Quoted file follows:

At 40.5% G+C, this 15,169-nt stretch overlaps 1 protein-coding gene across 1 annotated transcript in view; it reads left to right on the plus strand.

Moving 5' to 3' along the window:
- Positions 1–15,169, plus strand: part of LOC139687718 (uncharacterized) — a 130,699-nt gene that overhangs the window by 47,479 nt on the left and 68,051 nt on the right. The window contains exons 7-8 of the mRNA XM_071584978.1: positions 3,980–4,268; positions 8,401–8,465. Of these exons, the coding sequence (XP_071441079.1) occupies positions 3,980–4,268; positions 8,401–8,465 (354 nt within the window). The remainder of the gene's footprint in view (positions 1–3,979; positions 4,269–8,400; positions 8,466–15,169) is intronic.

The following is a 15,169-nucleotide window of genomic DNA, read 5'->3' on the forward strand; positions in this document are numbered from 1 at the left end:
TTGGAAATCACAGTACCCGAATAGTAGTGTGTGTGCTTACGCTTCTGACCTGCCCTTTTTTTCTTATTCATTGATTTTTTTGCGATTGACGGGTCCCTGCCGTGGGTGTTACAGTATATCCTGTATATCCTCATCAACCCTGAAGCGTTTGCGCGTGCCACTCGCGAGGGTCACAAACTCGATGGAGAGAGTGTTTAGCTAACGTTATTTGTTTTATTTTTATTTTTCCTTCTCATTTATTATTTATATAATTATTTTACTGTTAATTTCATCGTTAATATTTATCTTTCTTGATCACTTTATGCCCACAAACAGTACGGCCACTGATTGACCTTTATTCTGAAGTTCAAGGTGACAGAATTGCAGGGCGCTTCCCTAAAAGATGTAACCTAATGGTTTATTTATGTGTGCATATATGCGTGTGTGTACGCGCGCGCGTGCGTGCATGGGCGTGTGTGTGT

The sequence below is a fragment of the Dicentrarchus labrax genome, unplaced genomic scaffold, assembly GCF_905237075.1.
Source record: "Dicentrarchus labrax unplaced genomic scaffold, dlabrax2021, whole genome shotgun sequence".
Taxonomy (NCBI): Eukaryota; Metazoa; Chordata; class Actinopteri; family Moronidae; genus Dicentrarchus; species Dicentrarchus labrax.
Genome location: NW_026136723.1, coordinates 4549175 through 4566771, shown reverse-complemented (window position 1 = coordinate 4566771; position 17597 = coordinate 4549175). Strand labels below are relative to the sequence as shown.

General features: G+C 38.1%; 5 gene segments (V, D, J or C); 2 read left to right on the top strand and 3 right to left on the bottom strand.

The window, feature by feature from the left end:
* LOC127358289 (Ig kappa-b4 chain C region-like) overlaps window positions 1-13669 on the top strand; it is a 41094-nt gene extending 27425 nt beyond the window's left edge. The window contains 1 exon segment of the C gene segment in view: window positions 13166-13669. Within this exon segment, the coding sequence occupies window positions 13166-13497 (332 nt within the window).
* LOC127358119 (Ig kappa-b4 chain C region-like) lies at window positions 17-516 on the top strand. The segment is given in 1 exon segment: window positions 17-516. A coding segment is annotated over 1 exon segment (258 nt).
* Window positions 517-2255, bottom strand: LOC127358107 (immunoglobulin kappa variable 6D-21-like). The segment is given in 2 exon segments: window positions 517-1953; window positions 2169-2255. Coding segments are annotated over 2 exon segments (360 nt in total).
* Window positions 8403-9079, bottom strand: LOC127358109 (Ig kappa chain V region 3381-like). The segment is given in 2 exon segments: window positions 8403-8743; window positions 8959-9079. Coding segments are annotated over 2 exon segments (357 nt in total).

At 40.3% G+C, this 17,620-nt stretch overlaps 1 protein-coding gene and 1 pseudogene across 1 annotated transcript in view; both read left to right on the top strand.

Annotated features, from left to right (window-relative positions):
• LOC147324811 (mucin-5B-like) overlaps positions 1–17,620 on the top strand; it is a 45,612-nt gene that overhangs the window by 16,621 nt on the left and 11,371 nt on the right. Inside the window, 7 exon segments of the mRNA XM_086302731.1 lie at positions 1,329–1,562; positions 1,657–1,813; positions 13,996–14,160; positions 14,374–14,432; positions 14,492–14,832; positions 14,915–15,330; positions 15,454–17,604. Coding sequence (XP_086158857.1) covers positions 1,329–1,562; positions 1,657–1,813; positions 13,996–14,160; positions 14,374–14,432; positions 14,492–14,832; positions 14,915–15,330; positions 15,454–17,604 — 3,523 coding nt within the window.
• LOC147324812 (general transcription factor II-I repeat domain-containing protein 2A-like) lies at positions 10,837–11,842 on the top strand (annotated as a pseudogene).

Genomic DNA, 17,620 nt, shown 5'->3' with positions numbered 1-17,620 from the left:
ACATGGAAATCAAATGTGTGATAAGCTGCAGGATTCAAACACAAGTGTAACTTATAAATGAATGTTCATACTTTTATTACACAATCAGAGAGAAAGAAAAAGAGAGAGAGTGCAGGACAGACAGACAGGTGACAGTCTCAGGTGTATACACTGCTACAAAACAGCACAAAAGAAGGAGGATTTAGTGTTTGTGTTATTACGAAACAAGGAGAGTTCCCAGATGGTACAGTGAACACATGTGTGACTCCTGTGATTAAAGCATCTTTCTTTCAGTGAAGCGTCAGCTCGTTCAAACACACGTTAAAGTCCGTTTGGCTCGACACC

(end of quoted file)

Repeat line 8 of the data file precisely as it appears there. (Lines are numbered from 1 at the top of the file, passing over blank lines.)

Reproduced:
Taxonomy (NCBI): Eukaryota; Metazoa; Chordata; class Actinopteri; family Moronidae; genus Dicentrarchus; species Dicentrarchus labrax.